Oil saturation of the sea ice pore space
Journal article, Peer reviewed
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Original versionProceedings - International Conference on Port and Ocean Engineering under Arctic Conditions. 2015, 2015-January .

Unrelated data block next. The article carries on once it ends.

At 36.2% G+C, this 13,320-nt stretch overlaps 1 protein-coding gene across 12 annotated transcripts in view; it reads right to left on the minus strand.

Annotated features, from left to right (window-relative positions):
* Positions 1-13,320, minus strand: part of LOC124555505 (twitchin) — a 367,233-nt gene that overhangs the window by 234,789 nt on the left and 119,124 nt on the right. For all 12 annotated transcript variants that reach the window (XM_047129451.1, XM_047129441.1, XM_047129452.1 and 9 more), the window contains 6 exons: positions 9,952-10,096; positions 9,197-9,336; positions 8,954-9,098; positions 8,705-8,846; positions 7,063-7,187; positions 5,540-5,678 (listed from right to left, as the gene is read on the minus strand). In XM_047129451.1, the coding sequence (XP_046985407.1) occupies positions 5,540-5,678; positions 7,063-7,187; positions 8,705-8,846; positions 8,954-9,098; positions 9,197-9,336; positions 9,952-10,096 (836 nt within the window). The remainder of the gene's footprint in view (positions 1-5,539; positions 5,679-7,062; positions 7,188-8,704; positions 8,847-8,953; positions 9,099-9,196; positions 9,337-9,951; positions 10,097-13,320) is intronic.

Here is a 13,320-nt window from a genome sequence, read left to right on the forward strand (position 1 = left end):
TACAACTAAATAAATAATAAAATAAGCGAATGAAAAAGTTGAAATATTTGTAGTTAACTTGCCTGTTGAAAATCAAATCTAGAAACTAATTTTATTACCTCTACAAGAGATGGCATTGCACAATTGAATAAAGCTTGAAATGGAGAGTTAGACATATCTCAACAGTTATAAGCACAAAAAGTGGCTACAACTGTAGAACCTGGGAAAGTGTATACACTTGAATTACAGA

Observations have shown that oil spilled under sea ice collects in patches within the under-ice relief and is encapsulated in the growing ice sheet. Due to its lower density, compared to seawater brine, oil will migrate upwards into the sea ice pore space. During winter migration is limited to lower levels where pore sizes and porosity are larger than near the colder ice surface. Upon warming the oil may continue migration through the widening pore network. To predict when oil may reach the surface, good information about oil saturation, the fraction of the sea ice pore space that may be occupied by oil, is needed. However, at present little is known about the influence on oil saturation and its dependence on sea ice porosity and microstructure. Here we analyse a recently obtained dataset of 3-d X-ray micro-tomographic images of young sea ice to determine oil saturation. We use these images to perform numerical simulations of the immiscible displacement of brine (wetting fluid) by oil (non-wetting) and thereby determine the dependence of oil saturation on porosity and capillary pressure/oil patch thickness. Comparing the results to published observations of laboratory-grown seawater ice of similar age highlights the importance of internal convection for oil entrainment. We perform the analysis for a limited set of 3-d images of older first-year ice of similar porosity. The comparison suggests one to two order higher oil saturation and oil storage capacity in the old ice. To determine the seasonal evolution in the saturation-porosity relationship of oil in sea ice during aging, more observations are needed. This relationship is crucial to estimate the porosity-dependent storage capacity of oil in sea ice, predict oil surfacing, and will be important for planning of response scenarios to oil spills under sea ice.